FIVE years ago this week a parachutist had a lucky escape when he landed in a tree after being blown two miles from Peterlee Parachute Centre.

The 21-year-old landed in some conifer trees behind the Methodist Memorial Church and East Durham Funeral Service in Bede Way and after an "extremely difficult" three-hour operation involving dozens of firefighters from across the region, he made it safely back to earth.

Despite his ordeal, he seemed none the worse for his experience and was taken to the Sunderland Royal Hospital for a precautionary check-up.

Peterlee Parachute Centre drop zone controller Paul Moore, who went to the scene to check on the welfare of the man, said: "We are relieved and happy that he wasn't injured."

In other daredevil news, a paragliding enthusiast said he was going to defer to his wife and children's wishes to stay grounded after surviving a serious crash – his third in two years.

Jim Taylor, 45, from Esh Winning, County Durham, was paragliding from Carlton Bank, on the edge of the North York Moors, when he was injured earlier that month.

Mr Taylor had been performing a manoeuvre called scratching a lift at the time – getting as near to the ridge as possible to gain lift.

As he was so close, he then prepared for a slope landing, and took his feet out of his leg pod. But he realised he needed a better air current and pushed away from the ridge.

As he did so, his foot caught on something in the bracken and he broke two bones in his leg.

Stranded about 40 metres down the steep slope, he radioed for help. Members of North Yorkshire Sailwing Club quickly reached the scene and contacted Cleveland Mountain Rescue Team and the Yorkshire Ambulance Service.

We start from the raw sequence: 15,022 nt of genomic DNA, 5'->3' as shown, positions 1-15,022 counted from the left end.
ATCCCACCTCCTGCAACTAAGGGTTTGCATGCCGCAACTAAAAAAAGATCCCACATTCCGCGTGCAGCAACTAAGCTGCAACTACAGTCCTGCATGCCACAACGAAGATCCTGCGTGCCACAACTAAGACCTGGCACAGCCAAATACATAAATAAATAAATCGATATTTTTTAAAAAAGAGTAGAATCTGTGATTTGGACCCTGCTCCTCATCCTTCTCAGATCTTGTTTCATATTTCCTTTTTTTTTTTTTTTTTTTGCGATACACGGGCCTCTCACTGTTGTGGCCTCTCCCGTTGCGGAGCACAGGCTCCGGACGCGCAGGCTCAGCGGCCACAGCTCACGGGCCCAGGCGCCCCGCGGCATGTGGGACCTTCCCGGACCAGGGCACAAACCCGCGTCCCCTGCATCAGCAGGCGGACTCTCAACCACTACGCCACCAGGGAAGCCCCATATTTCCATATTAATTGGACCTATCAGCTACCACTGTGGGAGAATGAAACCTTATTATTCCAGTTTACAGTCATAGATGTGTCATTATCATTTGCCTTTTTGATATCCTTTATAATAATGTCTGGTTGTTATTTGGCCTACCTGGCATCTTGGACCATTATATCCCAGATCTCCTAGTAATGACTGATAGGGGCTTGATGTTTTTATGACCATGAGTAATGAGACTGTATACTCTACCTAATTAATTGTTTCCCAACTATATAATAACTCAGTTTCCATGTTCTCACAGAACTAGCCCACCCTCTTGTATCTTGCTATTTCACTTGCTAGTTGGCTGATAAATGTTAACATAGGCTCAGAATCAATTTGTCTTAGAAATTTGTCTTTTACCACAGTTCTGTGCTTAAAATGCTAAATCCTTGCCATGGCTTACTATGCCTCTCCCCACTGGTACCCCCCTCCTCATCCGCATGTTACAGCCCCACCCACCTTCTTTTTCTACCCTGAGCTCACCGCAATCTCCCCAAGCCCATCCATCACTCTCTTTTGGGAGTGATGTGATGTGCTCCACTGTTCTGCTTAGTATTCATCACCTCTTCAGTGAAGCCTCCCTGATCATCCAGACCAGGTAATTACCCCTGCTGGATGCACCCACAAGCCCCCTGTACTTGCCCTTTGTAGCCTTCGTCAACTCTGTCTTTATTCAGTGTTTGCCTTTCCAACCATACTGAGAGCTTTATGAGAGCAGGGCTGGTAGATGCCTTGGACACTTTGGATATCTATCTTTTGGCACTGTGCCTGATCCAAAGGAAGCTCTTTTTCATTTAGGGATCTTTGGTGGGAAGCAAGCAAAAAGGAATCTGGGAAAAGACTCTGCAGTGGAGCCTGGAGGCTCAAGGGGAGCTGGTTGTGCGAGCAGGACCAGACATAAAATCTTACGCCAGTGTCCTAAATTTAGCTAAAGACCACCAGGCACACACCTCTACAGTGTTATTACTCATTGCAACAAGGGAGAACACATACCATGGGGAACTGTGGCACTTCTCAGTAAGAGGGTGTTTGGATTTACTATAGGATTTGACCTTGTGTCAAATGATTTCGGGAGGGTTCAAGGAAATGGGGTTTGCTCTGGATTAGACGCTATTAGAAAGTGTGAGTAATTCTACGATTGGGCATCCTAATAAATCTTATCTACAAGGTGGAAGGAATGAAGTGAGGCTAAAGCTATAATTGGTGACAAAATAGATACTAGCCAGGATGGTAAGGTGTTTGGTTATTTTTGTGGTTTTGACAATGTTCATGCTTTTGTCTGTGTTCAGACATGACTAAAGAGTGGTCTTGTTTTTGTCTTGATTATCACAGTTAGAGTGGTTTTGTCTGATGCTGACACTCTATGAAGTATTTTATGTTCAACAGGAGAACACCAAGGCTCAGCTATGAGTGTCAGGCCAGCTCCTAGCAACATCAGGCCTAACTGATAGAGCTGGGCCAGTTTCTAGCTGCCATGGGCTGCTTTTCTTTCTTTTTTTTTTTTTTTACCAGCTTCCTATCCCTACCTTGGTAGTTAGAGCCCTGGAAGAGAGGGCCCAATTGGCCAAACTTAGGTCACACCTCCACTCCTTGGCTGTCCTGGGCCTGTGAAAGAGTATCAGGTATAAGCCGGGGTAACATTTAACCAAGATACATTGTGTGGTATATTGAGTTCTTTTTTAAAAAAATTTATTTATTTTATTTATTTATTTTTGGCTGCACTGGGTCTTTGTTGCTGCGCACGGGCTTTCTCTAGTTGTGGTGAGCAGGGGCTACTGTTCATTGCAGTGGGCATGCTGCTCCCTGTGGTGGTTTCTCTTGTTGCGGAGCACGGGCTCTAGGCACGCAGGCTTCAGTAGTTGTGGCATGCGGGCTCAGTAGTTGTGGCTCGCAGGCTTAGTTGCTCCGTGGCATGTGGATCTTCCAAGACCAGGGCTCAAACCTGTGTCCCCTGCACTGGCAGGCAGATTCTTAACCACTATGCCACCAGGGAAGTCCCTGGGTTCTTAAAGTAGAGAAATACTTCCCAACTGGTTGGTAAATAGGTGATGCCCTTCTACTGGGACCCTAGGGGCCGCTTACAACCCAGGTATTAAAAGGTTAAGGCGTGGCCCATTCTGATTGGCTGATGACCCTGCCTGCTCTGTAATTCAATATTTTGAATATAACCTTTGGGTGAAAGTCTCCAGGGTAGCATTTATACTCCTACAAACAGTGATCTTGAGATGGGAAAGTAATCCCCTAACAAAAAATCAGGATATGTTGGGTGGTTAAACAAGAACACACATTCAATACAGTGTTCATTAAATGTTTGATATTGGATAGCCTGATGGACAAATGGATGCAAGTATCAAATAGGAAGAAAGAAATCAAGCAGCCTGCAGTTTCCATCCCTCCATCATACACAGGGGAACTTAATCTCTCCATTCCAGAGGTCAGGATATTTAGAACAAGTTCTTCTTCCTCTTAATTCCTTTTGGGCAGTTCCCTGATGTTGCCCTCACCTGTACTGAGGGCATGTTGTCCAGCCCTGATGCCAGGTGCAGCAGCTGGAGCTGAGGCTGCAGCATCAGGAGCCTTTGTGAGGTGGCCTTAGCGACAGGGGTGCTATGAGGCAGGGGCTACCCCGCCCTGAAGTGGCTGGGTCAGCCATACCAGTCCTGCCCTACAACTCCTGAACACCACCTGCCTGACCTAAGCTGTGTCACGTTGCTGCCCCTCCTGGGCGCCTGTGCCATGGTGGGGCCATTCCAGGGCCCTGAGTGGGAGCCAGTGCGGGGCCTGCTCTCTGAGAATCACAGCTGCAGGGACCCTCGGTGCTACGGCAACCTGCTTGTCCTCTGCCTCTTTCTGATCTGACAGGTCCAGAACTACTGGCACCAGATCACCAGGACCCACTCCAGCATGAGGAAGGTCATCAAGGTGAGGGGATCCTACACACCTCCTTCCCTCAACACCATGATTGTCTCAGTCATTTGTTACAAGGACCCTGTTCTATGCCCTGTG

He was treated at the scene by a doctor and ambulance paramedic and taken up the slope on a stretcher to a waiting ambulance.

It was Mr Taylor's third serious crash in the past two years. He was involved in two accidents while paragliding in Spain in 2011 and was still receiving treatment for spinal and compression injuries at Middlesbrough's The James Cook University Hospital's neurology department when he was involved in the latest incident.

Mr Taylor said: "My wife, Marrie, has expressed her relief that I will not be paragliding any more, as this is my third serious and potentially fatal incident, in the space of two years."

Meanwhile, First World War letters sent from the trenches of the Western Front to the North-East describing the famous Christmas Day Truce went to auction in London.

The letters were sent by Major John Hawksley, of the Royal Field Artillery, to his sister Muriel at her home near Darlington.

He wrote: "Christmas Day in our immediate front was quite extraordinary. After dark our men and the Germans whose trenches were only 1 to 2 hundred yards apart sang in English Home Sweet Home together.

"Then late on a German shouted to the Warwicks 'We won't fire tomorrow if you don't'. Our men shouted back 'All right'. When it was light on Xmas day, each side showed itself above the trenches.”

Maj Hawksley was killed by a sniper in France in 1916 and is buried at Becourt Military Cemetery.

And a man who dedicated his life to beekeeping was honoured for 80 years of work.

George Brooks, aged 92, began his fascination with bees at the age of ten which led him to become the chairman of beekeeping associations up and down the country.

At an event attended by the chairmen of Richmond and Beverley Beekeeping Associations and the secretary of Yorkshire Beekeeping Association, he was presented with a certificate celebrating his years of beekeeping.

Mr Birks, who kept thousands of bees at any one time said: "Bees are fascinating things, and they are so important. Almost everything we eat is dependent on bees to pollinate the crops.

"If honey bees were to die out, I do not know what would happen to the human population."